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University of Sheffield plays crucial role in sequencing chicken genome

09.12.2004


Scientists at the University of Sheffield have played a major role in sequencing the chicken genome, published in Nature and Genome Research on Thursday 9 December. The chicken is the first farm animal to be successfully sequenced, as well as being the first bird.

The Sheffield team were responsible for determining the sequences of messenger RNAs, which have allowed an international team of scientists to analyse the chicken genome sequence and identify most chicken genes.

The team have also contributed to an analysis of the genetic differences in three types of chicken, which has implications for the food industry. They examined the genomic sequence for a meat producing chicken (broiler), an egg producing chicken (layer), an ornamental chicken called the Silkie and the genome sequence for an ancestral chicken called the red jungle fowl. This research found that, despite many years of intensive breeding, modern food production chickens retain much of the genetic diversity found in their wild ancestors.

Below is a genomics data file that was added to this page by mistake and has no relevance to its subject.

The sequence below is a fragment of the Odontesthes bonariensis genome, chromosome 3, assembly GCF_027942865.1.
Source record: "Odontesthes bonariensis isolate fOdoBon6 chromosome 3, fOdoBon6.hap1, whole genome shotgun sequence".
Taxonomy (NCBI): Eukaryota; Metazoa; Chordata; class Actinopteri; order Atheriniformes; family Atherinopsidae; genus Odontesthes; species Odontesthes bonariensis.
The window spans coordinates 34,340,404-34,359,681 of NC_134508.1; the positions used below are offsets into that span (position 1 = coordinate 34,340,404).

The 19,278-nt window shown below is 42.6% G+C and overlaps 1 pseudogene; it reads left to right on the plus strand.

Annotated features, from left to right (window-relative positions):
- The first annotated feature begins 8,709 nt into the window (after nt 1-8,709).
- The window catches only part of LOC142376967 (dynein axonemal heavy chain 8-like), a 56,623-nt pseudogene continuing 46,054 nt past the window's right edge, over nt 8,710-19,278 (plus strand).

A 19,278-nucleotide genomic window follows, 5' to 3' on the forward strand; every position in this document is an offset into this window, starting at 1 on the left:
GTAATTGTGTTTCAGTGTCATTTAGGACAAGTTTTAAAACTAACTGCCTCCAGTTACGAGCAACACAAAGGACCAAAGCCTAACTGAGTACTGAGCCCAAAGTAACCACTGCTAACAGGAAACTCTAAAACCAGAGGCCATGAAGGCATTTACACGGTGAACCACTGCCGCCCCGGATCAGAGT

Dr. Stuart Wilson, who led the Sheffield team explains, “Completing a genome sequence for a species is only half the battle. Once this is completed, you are left with the task of actually finding the genes themselves, which make up only a fraction of the whole sequence. “Genes produce a substance called messenger RNA (mRNA) which turn into proteins that our bodies can use. Our work involved generating thousands of mRNA sequences which then helped to determine where the genes are on the chromosomes and what proteins they encode.

“This work is hugely important for both agriculture and biomedical scientists, and allows researchers to fill an important evolutionary gap between the genome sequences of fish and mammals that have already been determined.”

Lorna Branton | alfa
Further information:
http://www.shef.ac.uk

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